Greece’s Tsipras says grand coalition would be ‘unnatural’
ATHENS, Greece (AP) — Greece’s left-wing leader Alexis Tsipras said he will not form an “unnatural” grand coalition government with conservative rivals if he wins Sunday’s general election, despite polls suggesting that neither party can score an outright victory.
In a televised debate late Monday, Tsipras vowed to form a “progressive” coalition that would not include opposition leader Evangelos Meimarakis’ center-right New Democracy party.
Tsipras called the snap election after reaching an agreement with eurozone countries for a massive third international bailout, despite having served only seven months as prime minister.
Harsh terms demanded for the 86 billion euro ($97 billion) rescue deal split Tsipras’ radical left Syriza party, with a breakaway group toppling the government to run against him in Sunday’s election.
The 41-year-old Tsipras has clung to a slim lead in opinion polls but suffered a sharp drop in his approval rating in recent weeks.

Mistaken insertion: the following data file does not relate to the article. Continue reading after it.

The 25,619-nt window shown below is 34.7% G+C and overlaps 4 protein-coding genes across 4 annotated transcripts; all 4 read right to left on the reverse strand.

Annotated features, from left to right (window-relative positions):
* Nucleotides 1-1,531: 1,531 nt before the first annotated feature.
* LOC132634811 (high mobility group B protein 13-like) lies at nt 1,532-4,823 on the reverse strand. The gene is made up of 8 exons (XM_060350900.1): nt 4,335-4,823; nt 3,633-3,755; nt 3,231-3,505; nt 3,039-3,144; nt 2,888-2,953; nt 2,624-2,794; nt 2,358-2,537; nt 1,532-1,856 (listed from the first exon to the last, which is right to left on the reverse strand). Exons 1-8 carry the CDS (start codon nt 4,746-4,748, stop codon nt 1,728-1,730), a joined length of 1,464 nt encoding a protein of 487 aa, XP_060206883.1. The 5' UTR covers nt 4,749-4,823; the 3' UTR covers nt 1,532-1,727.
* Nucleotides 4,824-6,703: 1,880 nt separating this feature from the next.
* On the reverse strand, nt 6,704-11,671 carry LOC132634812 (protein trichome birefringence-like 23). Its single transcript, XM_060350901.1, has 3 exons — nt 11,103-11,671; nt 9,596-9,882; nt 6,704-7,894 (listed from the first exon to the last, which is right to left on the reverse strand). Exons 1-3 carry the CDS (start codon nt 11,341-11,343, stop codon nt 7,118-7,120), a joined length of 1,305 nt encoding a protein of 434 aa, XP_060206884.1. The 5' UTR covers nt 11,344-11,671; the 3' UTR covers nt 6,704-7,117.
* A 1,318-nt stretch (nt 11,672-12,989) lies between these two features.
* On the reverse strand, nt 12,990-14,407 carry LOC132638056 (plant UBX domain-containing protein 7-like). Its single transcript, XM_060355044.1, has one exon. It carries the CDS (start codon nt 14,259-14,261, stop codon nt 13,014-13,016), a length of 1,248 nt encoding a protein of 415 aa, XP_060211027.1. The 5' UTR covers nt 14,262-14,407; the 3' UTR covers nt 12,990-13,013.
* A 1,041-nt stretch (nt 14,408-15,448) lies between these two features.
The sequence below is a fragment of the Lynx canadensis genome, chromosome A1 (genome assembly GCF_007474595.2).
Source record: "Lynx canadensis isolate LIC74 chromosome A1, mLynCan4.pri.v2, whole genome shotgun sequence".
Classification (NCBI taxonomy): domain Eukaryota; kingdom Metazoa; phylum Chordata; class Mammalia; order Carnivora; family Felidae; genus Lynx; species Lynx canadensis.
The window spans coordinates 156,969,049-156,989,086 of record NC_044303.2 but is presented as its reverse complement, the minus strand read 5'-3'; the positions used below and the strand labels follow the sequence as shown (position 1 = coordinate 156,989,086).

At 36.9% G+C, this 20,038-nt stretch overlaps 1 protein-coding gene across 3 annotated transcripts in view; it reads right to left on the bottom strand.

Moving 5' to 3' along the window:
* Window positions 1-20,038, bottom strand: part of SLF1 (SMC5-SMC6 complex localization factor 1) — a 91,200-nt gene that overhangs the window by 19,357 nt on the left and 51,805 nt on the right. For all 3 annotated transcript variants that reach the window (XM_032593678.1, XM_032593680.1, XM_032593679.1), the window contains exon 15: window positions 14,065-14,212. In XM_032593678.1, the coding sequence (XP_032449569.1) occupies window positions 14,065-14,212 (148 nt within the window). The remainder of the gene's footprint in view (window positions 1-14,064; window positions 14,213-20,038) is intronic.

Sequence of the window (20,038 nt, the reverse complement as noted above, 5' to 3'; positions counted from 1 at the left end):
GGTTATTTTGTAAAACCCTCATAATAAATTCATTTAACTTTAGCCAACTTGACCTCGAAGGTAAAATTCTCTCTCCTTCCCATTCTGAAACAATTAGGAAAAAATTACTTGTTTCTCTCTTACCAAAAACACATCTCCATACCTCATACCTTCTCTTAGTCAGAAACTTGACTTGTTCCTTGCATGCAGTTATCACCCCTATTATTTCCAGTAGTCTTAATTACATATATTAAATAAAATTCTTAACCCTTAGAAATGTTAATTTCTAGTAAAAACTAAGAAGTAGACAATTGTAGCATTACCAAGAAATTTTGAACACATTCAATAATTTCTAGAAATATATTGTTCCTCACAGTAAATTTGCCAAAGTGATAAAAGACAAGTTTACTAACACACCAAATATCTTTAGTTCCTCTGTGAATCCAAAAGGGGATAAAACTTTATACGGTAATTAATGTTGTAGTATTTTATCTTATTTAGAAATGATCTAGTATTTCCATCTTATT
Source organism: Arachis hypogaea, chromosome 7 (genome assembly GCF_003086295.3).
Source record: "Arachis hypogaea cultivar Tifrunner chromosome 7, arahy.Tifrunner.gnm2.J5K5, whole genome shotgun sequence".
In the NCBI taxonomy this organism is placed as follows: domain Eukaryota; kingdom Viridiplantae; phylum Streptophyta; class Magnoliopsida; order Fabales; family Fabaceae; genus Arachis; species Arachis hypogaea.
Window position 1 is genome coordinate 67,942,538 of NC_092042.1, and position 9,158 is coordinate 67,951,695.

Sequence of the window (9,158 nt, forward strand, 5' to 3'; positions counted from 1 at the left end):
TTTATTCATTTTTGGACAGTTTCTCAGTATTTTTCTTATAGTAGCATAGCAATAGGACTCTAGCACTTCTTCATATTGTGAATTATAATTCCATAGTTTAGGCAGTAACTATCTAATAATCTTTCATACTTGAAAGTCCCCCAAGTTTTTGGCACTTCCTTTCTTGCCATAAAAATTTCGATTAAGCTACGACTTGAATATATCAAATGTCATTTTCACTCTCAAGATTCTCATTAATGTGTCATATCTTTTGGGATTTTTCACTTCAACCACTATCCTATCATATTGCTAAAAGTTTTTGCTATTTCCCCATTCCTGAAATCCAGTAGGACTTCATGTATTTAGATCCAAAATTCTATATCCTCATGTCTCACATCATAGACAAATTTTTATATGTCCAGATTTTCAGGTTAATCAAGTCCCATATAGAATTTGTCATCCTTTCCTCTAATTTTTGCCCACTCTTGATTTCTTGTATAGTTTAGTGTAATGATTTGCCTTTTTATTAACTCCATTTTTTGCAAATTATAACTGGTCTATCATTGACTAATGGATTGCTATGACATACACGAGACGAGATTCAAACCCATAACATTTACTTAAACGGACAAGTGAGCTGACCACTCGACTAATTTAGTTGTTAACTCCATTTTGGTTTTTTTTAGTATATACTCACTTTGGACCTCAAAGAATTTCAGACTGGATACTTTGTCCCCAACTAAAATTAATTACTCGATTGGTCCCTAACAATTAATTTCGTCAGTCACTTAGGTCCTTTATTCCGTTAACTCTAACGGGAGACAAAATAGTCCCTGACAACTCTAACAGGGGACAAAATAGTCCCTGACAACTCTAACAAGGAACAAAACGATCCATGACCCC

The conservatives argue a grand coalition would see Greece emerge faster from economic crisis, while Tsipras maintains his party’s ascent will help end the dominance of a financial and political elite that sank the country into the debt crisis.
“After the election there will be a progressive government of national responsibility,” Tsipras said during the three-hour debate with Meimarakis.
“There will be a government but not an unnatural government.”
Tsipras was elected in January on a staunchly anti-bailout platform. But despite years of financial hardship for many Greeks, political support has grown for the bailout deal, with most mainstream parties now backing it.
Popular discontent has fractured the vote, however, and the number of parties elected to parliament is likely to increase from seven to nine. The extreme right Golden Dawn, which originally started as a neo-Nazi group, is vying for third place.
The brief election campaign has drawn little popular interest, but Monday’s debate was broadcast live on seven state and private television channels, with Greeks tuning in to watch the lively exchange between the two main candidates — a departure from previous debates that politicians admitted had been stifled by procedure.
As Tsipras prepared to present his closing statement, Meimarakis complained that debate organizers were making his opponent look taller than him on the split monitor.
He later accused state TV managers of bias toward Tsipras during the election campaign.
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